I recently wrote an academic essay exploring the historical and cultural origins of the cinematic close-up. The piece is a long read, but I think any reader interested in cinema history will find the ideas interesting. I worked hard on the essay and I’d be extremely grateful for anyone able to take some time to…

It Follows and Musically Uncanny

“This thing … it’s gonna follow you.” As Hugh speaks these unnerving words to Jay during the first act of David Robert Mitchell’s, It Follows (2014), we could be mistaken in thinking these words refer to the film’s music as well as its plot. The film is an effective horror film, taking many visual and…

Two Sides of the Same Coin: Images and Power

For art historian and theorist Hans Belting, our understanding of images has, throughout the history of art and media theory, greatly undervalued our perception of images as distinctive from the media they live within, thus underestimating the power and influence they hold in shaping human history and the human body. Belting states that, “we are…

Video Work

Venue Hire This short film was made to promote the venue hire of the PESGB and the area that the charity is located.   Evening Lecture This video was made to encourage more members to attend the PESGB London Evening Lecture.   Council Election Interviews The next few videos are a series of interviews made…

A Film to Remember, by Darrell Tuffs

Already an established contemporary video artist and filmmaker, Omer Fast has directed a range of short films challenging the conventions of storytelling, particularly focusing on the concept of reality, representation, and the fragile line between the two. For this reason, Fast would seem the perfect candidate to tackle Tom McCarthy’s mind-bender of a novel, Remainder;…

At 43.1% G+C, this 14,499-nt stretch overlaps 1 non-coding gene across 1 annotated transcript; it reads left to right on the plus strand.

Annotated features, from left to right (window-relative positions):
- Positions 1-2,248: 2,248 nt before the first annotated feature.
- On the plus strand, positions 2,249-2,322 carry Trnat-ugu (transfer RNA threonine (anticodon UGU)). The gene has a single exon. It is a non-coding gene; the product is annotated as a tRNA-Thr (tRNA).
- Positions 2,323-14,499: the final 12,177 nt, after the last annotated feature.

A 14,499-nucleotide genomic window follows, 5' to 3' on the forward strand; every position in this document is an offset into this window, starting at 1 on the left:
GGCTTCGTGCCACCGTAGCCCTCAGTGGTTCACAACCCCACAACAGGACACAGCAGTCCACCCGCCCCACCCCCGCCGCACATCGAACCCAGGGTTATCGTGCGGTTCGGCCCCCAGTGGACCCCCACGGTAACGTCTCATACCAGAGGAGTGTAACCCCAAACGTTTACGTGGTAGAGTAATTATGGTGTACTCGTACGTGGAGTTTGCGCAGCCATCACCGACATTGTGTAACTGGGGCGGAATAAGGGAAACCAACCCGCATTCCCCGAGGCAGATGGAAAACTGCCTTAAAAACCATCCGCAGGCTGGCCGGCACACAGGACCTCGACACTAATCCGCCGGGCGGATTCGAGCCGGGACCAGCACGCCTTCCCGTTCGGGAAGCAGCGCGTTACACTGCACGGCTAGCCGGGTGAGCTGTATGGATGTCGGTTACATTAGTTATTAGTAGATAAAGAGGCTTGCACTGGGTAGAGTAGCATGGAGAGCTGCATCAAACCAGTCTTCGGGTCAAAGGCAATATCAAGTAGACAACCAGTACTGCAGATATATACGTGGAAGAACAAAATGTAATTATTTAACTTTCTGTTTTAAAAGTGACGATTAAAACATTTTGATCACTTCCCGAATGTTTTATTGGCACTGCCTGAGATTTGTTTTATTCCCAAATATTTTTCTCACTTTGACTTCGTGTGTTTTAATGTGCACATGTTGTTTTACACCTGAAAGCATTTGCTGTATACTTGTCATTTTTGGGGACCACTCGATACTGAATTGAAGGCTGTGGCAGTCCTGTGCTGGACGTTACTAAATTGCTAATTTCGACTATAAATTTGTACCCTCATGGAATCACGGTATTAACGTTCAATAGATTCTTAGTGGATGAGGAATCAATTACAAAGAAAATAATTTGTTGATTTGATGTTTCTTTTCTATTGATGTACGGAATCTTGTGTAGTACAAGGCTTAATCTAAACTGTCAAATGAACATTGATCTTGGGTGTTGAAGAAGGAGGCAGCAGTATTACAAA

Does ‘the Phantom of the Auteur’ Haunt French Cinema?

The haunting presence of the auteur has long loomed over the French film industry; it was in France itself that the auteur theory as a major film discussion was first established. Because of this, a long tradition dating back farther than (but popularized by) the French new wave had firmly placed the auteur at the…

Why Am I Still Watching This? By Darrell Tuffs

Michael Haneke’s Benny’s Video (1992) provides a rich array of moral and ethical questions to its viewer via both narrative and aesthetic, yet its key ethical significance is not established in answering these questions with any great conclusion, but rather, in successfully forcing its audience to actively contemplate and debate such questions; to ask, but…

Film Note: Edge of Tomorrow (Live. Die. Repeat.)

Doug Liman’s first big break onto the Hollywood directing scene was the low-budget comedy, Swingers (1996). The film cost just $200,000 to make, and saw a domestic US box office return of $4.6m, a fairly successful amount for such a small-scale production. (1) A few years later, Liman would begin to dip his toes into…

The Last Metro: A Sequence Analysis

Click HERE to read by new essay, The Last Metro: A Sequence Analysis. The essay is posted to the great film site, Battleship Pretension.

Smile Power Day: Our top 5 cinematic reasons to smile

We all know the feeling. Every year, Smile Power Day comes around once more, bringing with it happiness and joy equal to a thousand laughing babies, or a field of smiling kittens – everyone in the world seems to have successfully embraced the power of the smile, that is, apart from you. Yes, we’re talking…

A Movie is a Movie, by Darrell Ron Tuffs

Jean-Luc Godard’s A Woman is a Woman (1961) opens like a grand theatre production, as we, the audience, are sat surrounded by darkness, in anticipation for the show to begin. An orchestra is heard warming up, a conductor is heard preparing, and huge blocks of one word text engulf the screen itself, quickly flashing relevant…

The Festival Circuit: A Short Screenplay, by Darrell Tuffs

Click the link to view my short screenplay, The Festival Circuit. I would be extremely grateful if anyone could leave a comment; let me know what you think. The Festival Circuit is the story of Harris, an up-and-coming indie director who falls asleep during a festival screening of his own film. Harris is quickly photographed while…

Smoke (1995) by Leila Murseljevic

I was asked the other day to, in just 5 seconds, name the first movie that pops on my mind, which fulfils the criteria of both simplicity and effectiveness at the same time. And let me tell you, for someone who takes the art of moving pictures very seriously, this was one of the toughest…

Tinker Tailor Soldier Spy (2011) Tomas Alfredson (Niall McArdle)